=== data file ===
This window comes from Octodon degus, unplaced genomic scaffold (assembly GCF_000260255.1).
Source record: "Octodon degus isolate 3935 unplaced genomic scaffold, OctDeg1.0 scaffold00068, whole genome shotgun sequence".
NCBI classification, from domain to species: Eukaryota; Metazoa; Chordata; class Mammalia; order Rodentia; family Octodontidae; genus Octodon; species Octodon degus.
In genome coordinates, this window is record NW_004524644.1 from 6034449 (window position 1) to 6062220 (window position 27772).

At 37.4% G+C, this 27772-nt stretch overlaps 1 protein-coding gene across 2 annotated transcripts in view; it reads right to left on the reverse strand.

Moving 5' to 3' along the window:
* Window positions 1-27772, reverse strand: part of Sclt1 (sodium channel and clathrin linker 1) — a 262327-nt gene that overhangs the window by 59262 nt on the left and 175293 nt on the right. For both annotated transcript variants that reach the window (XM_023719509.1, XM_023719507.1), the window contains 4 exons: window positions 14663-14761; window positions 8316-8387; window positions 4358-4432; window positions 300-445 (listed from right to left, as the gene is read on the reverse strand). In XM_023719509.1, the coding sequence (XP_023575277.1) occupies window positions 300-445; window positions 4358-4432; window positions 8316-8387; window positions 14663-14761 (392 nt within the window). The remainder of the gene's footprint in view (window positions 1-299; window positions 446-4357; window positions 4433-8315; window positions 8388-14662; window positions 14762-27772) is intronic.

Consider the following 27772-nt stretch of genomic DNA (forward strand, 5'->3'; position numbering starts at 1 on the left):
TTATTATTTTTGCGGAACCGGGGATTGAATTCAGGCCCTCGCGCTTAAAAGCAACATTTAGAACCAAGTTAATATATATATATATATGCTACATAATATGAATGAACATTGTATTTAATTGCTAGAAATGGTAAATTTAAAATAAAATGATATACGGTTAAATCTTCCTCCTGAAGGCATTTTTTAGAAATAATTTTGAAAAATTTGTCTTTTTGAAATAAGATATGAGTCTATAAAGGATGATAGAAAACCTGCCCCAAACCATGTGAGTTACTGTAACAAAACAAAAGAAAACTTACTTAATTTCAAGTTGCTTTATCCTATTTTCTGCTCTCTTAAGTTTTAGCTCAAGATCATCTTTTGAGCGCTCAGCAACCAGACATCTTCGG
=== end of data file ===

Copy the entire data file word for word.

This window comes from Octodon degus, unplaced genomic scaffold (assembly GCF_000260255.1).
Source record: "Octodon degus isolate 3935 unplaced genomic scaffold, OctDeg1.0 scaffold00068, whole genome shotgun sequence".
NCBI classification, from domain to species: Eukaryota; Metazoa; Chordata; class Mammalia; order Rodentia; family Octodontidae; genus Octodon; species Octodon degus.
In genome coordinates, this window is record NW_004524644.1 from 6034449 (window position 1) to 6062220 (window position 27772).

At 37.4% G+C, this 27772-nt stretch overlaps 1 protein-coding gene across 2 annotated transcripts in view; it reads right to left on the reverse strand.

Moving 5' to 3' along the window:
* Window positions 1-27772, reverse strand: part of Sclt1 (sodium channel and clathrin linker 1) — a 262327-nt gene that overhangs the window by 59262 nt on the left and 175293 nt on the right. For both annotated transcript variants that reach the window (XM_023719509.1, XM_023719507.1), the window contains 4 exons: window positions 14663-14761; window positions 8316-8387; window positions 4358-4432; window positions 300-445 (listed from right to left, as the gene is read on the reverse strand). In XM_023719509.1, the coding sequence (XP_023575277.1) occupies window positions 300-445; window positions 4358-4432; window positions 8316-8387; window positions 14663-14761 (392 nt within the window). The remainder of the gene's footprint in view (window positions 1-299; window positions 446-4357; window positions 4433-8315; window positions 8388-14662; window positions 14762-27772) is intronic.

Consider the following 27772-nt stretch of genomic DNA (forward strand, 5'->3'; position numbering starts at 1 on the left):
TTATTATTTTTGCGGAACCGGGGATTGAATTCAGGCCCTCGCGCTTAAAAGCAACATTTAGAACCAAGTTAATATATATATATATATGCTACATAATATGAATGAACATTGTATTTAATTGCTAGAAATGGTAAATTTAAAATAAAATGATATACGGTTAAATCTTCCTCCTGAAGGCATTTTTTAGAAATAATTTTGAAAAATTTGTCTTTTTGAAATAAGATATGAGTCTATAAAGGATGATAGAAAACCTGCCCCAAACCATGTGAGTTACTGTAACAAAACAAAAGAAAACTTACTTAATTTCAAGTTGCTTTATCCTATTTTCTGCTCTCTTAAGTTTTAGCTCAAGATCATCTTTTGAGCGCTCAGCAACCAGACATCTTCGG